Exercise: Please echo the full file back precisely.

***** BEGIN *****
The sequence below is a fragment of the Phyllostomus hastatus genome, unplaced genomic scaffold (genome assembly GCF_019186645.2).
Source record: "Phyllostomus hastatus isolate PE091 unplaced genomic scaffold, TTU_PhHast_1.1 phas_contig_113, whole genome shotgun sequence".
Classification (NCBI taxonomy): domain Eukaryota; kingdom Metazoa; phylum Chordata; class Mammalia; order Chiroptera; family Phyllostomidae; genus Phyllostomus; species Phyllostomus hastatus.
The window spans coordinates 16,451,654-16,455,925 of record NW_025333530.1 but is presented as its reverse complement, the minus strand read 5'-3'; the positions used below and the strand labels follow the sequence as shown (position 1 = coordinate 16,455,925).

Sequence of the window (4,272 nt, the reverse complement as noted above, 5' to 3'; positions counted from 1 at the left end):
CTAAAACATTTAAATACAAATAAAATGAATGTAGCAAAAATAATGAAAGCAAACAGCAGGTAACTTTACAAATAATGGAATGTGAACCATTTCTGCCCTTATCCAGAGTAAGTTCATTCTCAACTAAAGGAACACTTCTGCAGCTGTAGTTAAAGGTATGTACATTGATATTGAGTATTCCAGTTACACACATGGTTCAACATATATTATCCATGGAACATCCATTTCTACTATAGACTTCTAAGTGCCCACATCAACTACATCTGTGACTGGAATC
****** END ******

The sequence below is a fragment of the Phyllostomus hastatus genome, unplaced genomic scaffold (genome assembly GCF_019186645.2).
Source record: "Phyllostomus hastatus isolate PE091 unplaced genomic scaffold, TTU_PhHast_1.1 phas_contig_113, whole genome shotgun sequence".
Classification (NCBI taxonomy): domain Eukaryota; kingdom Metazoa; phylum Chordata; class Mammalia; order Chiroptera; family Phyllostomidae; genus Phyllostomus; species Phyllostomus hastatus.
The window spans coordinates 16,451,654-16,455,925 of record NW_025333530.1 but is presented as its reverse complement, the minus strand read 5'-3'; the positions used below and the strand labels follow the sequence as shown (position 1 = coordinate 16,455,925).

Sequence of the window (4,272 nt, the reverse complement as noted above, 5' to 3'; positions counted from 1 at the left end):
CTAAAACATTTAAATACAAATAAAATGAATGTAGCAAAAATAATGAAAGCAAACAGCAGGTAACTTTACAAATAATGGAATGTGAACCATTTCTGCCCTTATCCAGAGTAAGTTCATTCTCAACTAAAGGAACACTTCTGCAGCTGTAGTTAAAGGTATGTACATTGATATTGAGTATTCCAGTTACACACATGGTTCAACATATATTATCCATGGAACATCCATTTCTACTATAGACTTCTAAGTGCCCACATCAACTACATCTGTGACTGGAATC